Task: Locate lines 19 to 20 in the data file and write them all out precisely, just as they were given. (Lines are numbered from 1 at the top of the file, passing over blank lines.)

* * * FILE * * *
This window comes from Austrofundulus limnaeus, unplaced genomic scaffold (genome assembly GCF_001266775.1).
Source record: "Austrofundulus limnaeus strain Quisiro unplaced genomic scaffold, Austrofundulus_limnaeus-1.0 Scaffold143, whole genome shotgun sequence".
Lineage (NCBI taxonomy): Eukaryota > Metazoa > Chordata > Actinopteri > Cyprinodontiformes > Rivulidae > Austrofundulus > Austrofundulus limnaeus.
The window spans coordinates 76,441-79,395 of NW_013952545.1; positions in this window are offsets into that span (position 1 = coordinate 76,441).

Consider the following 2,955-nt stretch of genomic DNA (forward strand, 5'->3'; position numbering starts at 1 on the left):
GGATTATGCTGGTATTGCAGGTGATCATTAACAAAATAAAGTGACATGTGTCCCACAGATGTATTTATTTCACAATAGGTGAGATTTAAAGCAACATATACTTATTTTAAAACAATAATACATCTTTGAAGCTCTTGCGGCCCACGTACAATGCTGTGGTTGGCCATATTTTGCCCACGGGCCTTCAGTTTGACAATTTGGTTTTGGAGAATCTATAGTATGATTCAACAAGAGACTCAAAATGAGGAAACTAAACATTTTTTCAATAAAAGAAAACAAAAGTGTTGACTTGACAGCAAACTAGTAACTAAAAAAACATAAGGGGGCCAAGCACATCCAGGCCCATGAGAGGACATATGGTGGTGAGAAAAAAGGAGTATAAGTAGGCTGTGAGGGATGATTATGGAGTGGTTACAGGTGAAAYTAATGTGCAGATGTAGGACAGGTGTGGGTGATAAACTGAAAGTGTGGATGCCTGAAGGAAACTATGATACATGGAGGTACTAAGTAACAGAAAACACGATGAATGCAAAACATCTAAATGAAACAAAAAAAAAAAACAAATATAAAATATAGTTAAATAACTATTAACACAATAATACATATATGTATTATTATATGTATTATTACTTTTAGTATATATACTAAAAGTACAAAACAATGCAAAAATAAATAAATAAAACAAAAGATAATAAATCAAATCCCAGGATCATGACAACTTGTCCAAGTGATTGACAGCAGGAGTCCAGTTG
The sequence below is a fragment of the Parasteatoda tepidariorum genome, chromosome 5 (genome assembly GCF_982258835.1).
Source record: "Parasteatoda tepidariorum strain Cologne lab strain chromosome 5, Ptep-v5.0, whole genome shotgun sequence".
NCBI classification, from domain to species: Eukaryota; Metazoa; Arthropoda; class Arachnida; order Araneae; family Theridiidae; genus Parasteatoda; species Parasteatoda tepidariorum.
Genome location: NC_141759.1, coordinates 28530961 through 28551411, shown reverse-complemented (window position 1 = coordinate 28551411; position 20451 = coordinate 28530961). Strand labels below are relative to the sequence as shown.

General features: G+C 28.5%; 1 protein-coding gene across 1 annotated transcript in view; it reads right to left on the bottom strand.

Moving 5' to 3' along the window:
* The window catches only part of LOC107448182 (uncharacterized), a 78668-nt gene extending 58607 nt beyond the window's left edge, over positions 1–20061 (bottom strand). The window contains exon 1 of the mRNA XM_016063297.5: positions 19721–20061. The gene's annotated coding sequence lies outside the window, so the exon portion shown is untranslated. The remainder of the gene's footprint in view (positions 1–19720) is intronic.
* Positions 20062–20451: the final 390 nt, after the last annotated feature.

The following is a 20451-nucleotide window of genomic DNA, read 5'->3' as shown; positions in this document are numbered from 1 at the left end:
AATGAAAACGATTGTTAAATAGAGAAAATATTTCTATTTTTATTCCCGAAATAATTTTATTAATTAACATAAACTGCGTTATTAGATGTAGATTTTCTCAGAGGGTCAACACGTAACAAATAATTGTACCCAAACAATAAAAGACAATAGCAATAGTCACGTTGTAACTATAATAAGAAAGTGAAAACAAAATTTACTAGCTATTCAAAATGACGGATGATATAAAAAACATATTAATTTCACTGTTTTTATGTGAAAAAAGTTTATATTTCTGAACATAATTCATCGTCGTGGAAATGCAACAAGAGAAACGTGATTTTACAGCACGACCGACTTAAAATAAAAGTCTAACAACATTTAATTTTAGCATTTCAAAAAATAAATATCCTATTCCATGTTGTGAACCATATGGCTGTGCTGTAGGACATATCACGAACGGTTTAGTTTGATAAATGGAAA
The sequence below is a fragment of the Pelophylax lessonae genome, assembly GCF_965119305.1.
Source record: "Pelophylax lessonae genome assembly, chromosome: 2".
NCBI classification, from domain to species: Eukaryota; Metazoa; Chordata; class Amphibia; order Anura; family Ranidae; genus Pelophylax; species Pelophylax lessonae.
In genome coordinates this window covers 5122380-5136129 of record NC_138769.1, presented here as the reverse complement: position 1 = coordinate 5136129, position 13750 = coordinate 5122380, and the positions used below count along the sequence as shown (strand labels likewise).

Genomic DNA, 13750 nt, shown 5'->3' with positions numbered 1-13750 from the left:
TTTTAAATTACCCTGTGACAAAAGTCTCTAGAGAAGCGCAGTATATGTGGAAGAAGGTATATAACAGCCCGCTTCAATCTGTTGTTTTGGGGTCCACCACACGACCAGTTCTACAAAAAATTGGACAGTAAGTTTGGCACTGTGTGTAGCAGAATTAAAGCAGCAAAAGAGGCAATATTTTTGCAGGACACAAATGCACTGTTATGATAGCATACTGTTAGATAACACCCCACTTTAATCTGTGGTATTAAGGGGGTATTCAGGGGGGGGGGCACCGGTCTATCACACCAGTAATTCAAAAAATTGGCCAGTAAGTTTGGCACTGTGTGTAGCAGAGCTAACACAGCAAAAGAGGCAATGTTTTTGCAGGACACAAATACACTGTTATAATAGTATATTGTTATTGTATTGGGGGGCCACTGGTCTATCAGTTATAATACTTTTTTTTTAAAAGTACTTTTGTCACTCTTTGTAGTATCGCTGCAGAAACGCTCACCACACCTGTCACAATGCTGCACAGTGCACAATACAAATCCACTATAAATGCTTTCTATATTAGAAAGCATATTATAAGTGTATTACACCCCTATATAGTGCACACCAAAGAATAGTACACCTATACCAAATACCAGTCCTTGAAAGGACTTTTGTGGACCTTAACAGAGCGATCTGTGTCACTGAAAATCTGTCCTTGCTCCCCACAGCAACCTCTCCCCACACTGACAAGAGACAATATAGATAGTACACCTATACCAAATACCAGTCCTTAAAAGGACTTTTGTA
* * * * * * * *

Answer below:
NCBI classification, from domain to species: Eukaryota; Metazoa; Chordata; class Amphibia; order Anura; family Ranidae; genus Pelophylax; species Pelophylax lessonae.
In genome coordinates this window covers 5122380-5136129 of record NC_138769.1, presented here as the reverse complement: position 1 = coordinate 5136129, position 13750 = coordinate 5122380, and the positions used below count along the sequence as shown (strand labels likewise).